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Alvaro Quiros edges ahead
December 4, 2011

Rory McIlroy said he was struggling with mental and physical tiredness after he fell off the lead in the third round of the US$2.75 million UBS Hong Kong Open on Saturday.

McIlroy had kept pace with Alvaro Quiros over the first two days of the event, but the Spaniard fired a sparkling three-under 67 to take a one-stroke lead, while the Northern Irishman slipped three strokes behind.

"I just didn't have anything out there," said McIlroy, who sits at seven under for the event.

"Just mentally I wasn't at the races and struggled to really get anything going."

Picking up the pace behind Quiros instead were Sweden's Peter Hanson, who fired a five-under 65 for a three-round total of nine-under, and both South Korean Major winner Y.E Yang and Thailand's Pariya Junhasavasdikul, who shot 65 and 67 respectively and are poised at eight-under.

McIlroy revealed on Friday he had not fully recovered from a virus picked up while on holiday in the Maldives last month with girlfriend and world number one tennis player Caroline Wozniacki.

He still hit par but left the course far from happy.

"Going out on the golf course I noticed little things start agitating me and you hear cameras you don't usually hear," said the 22-year-old.

"It's just a sign that I'm a little tired. I need to go back and rest up and put everything in to tomorrow. But I'm only three behind so it's not like I'm out of it myself."

The long-hitting Quiros has told everyone who will listen this week that the tight Hong Kong Golf Club course doesn't suit his game.

"After tomorrow I'll tell you if I feel comfortable here or not," said the 28-year-old.

"Obviously my length is an advantage. This is one of my strengths. But it is difficult on this golf course as the greens are becoming firm."

Hanson, 34, was delighted with his 65 which was capped by a birdie on the last and said some extra work on his swing back home in Sweden before the event was beginning to pay off.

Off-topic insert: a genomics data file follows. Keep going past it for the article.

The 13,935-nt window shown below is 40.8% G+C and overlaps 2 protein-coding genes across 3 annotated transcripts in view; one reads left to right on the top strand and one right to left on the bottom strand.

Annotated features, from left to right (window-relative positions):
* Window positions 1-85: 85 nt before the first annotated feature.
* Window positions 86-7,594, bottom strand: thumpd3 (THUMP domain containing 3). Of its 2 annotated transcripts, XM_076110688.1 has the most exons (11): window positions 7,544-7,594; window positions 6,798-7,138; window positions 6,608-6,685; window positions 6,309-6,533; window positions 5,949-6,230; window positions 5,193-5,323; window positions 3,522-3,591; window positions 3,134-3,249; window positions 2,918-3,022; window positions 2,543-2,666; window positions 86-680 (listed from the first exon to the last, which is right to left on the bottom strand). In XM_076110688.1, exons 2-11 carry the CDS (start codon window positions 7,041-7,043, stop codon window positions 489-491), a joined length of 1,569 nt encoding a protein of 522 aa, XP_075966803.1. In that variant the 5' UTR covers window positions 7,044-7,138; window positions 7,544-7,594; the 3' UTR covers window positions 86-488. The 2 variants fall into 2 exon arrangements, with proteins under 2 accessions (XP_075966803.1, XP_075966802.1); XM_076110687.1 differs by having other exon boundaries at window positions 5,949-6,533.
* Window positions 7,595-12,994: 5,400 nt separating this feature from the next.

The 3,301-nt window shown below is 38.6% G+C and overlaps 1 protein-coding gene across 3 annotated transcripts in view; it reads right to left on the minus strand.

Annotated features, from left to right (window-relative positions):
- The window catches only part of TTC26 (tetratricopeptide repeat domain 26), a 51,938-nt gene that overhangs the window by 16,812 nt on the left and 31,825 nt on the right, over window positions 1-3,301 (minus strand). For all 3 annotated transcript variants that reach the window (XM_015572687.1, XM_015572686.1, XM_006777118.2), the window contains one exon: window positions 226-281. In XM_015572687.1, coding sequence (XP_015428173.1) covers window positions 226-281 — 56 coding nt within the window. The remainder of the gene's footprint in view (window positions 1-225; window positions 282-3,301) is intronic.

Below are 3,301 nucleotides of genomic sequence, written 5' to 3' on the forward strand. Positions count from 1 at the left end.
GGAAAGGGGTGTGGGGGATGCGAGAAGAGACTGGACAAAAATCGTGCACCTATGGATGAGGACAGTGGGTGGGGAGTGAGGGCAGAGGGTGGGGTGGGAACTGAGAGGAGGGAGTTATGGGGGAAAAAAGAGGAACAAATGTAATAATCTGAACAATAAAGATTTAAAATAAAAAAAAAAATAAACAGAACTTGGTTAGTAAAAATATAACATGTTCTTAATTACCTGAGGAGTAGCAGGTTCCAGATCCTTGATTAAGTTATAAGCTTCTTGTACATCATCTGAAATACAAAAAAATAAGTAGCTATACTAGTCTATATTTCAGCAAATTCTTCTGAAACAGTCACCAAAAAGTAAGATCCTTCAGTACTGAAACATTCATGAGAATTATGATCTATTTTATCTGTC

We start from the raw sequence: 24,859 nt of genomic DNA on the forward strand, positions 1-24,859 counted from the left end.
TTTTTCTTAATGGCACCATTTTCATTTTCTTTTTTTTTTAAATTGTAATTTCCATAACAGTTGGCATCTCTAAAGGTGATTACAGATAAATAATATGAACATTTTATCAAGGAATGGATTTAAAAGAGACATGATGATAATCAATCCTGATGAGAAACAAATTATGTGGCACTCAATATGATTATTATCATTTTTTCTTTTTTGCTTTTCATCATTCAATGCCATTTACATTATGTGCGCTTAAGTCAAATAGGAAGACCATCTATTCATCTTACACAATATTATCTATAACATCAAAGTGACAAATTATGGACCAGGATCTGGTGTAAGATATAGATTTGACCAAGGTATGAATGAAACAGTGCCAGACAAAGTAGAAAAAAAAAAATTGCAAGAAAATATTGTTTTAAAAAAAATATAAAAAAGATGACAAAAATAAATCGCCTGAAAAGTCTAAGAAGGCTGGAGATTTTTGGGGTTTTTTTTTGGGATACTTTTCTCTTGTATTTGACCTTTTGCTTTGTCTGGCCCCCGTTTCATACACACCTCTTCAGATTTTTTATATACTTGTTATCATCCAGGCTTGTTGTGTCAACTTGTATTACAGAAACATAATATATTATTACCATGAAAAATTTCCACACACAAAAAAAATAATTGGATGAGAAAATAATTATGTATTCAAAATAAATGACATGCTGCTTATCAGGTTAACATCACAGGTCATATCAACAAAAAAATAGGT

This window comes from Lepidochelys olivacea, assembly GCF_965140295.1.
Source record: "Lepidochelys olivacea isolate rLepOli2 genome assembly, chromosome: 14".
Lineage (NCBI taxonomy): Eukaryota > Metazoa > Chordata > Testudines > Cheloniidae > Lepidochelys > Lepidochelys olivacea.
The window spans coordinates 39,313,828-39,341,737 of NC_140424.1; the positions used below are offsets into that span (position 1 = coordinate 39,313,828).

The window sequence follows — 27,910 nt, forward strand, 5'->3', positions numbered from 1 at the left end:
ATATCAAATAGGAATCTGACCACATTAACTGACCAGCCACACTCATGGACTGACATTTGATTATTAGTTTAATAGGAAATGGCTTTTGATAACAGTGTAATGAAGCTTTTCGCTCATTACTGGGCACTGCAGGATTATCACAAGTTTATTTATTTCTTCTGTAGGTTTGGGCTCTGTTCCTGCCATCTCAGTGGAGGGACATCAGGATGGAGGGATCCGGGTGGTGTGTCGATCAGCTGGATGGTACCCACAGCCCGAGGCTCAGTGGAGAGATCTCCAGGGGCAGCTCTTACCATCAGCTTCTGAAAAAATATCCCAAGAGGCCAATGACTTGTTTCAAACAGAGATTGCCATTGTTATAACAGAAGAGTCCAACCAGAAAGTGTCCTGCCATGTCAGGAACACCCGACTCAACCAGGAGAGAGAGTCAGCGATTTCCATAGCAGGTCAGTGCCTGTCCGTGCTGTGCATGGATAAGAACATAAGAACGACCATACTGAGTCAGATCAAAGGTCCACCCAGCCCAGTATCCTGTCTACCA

"I think for me now it's all about staying in the same mindset I have been for three days. I'm going to try to take it easy tomorrow and just play my game and work on the things I had been working on back home."

The surprise packet was Pariya who has missed the past four cuts on the Asian Tour and came into the Hong Kong event sitting a lowly 53rd on the Order of Merit.

The 27-year-old said he had started to feel the pressure after a double bogey on the par five second.

"Things were not going too well at that stage but then my caddie and I looked up on the leaderboard and saw they had spelt my name wrong," he said.

"I kind of laughed at it with my caddy and thought just go out there and have fun and then I'll find my comfort zone. And that's what happened."

There was some hope left for reigning champion Ian Poulter who has had no luck on the greens all tournament but still finds himself six strokes behind Quiros after hitting a three-under 67, to sit at four-under for the event.

"The reason the course has played tough is because the greens are very firm and they are very fast," said the Englishman.

Scores

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